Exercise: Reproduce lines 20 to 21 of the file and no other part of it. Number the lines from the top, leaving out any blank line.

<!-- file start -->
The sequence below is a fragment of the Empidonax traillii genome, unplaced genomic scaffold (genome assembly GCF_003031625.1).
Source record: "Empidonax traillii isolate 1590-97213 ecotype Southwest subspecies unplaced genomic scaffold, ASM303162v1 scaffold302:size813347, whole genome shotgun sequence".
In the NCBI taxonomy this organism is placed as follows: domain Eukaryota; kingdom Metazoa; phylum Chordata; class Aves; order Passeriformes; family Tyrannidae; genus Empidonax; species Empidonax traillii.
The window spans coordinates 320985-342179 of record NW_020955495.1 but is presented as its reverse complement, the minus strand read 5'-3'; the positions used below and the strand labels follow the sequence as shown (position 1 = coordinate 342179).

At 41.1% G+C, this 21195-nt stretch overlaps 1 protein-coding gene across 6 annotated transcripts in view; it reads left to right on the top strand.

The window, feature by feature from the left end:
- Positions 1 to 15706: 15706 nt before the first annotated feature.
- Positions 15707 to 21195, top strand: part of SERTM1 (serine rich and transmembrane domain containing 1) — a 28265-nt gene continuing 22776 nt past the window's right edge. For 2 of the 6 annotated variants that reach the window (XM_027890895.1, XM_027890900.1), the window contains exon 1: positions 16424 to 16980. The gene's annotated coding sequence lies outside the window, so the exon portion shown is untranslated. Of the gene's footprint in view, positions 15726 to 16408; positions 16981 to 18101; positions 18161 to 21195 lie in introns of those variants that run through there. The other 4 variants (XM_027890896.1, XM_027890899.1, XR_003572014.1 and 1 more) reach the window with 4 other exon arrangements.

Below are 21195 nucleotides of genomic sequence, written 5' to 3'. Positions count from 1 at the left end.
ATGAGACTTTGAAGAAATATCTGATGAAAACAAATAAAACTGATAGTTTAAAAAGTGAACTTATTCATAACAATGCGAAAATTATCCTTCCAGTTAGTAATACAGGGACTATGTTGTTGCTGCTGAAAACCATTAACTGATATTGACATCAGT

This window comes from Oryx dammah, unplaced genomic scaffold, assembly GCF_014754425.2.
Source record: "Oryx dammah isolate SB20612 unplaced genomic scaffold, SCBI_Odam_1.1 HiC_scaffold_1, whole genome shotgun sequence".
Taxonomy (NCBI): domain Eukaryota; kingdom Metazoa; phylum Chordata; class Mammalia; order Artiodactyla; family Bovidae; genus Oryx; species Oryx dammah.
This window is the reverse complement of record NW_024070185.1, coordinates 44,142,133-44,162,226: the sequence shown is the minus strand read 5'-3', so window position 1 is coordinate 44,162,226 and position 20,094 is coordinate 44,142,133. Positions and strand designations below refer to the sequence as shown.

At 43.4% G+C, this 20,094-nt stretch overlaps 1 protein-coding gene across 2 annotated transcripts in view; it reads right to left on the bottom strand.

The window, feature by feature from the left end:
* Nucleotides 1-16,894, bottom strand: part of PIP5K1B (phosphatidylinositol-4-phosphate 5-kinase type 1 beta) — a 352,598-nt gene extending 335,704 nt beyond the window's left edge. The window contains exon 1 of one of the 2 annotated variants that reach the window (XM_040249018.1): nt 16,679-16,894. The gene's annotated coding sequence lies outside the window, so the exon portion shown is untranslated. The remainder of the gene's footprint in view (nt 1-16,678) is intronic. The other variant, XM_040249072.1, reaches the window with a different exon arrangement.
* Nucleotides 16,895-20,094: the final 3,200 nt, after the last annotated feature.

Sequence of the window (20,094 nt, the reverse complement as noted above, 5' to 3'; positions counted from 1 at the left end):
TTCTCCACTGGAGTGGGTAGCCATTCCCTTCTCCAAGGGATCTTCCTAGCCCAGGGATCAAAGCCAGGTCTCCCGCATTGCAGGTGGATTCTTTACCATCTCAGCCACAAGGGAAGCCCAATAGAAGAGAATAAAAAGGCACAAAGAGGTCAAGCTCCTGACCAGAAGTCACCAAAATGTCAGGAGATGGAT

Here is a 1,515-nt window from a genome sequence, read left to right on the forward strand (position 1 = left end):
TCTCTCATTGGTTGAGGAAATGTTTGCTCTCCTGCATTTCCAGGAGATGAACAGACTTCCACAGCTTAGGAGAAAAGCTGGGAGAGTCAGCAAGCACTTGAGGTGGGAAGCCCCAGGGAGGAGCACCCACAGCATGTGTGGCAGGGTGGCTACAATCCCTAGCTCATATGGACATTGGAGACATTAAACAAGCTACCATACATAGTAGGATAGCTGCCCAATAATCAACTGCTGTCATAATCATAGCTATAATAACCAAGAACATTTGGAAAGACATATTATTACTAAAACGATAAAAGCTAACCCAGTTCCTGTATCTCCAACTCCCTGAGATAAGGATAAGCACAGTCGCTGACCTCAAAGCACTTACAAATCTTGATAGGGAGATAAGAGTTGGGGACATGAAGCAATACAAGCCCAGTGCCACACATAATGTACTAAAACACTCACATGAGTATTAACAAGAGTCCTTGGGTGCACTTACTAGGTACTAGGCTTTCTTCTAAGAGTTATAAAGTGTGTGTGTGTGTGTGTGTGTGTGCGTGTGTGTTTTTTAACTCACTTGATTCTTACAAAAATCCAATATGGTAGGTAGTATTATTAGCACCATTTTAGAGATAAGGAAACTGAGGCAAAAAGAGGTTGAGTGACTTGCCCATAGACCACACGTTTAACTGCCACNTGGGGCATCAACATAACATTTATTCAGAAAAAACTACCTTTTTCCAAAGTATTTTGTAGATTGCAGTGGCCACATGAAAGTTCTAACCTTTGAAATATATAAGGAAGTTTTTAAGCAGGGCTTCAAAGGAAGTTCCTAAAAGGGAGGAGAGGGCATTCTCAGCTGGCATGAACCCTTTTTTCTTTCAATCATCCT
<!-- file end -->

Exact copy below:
TTCTCCACTGGAGTGGGTAGCCATTCCCTTCTCCAAGGGATCTTCCTAGCCCAGGGATCAAAGCCAGGTCTCCCGCATTGCAGGTGGATTCTTTACCATCTCAGCCACAAGGGAAGCCCAATAGAAGAGAATAAAAAGGCACAAAGAGGTCAAGCTCCTGACCAGAAGTCACCAAAATGTCAGGAGATGGAT

Here is a 1,515-nt window from a genome sequence, read left to right on the forward strand (position 1 = left end):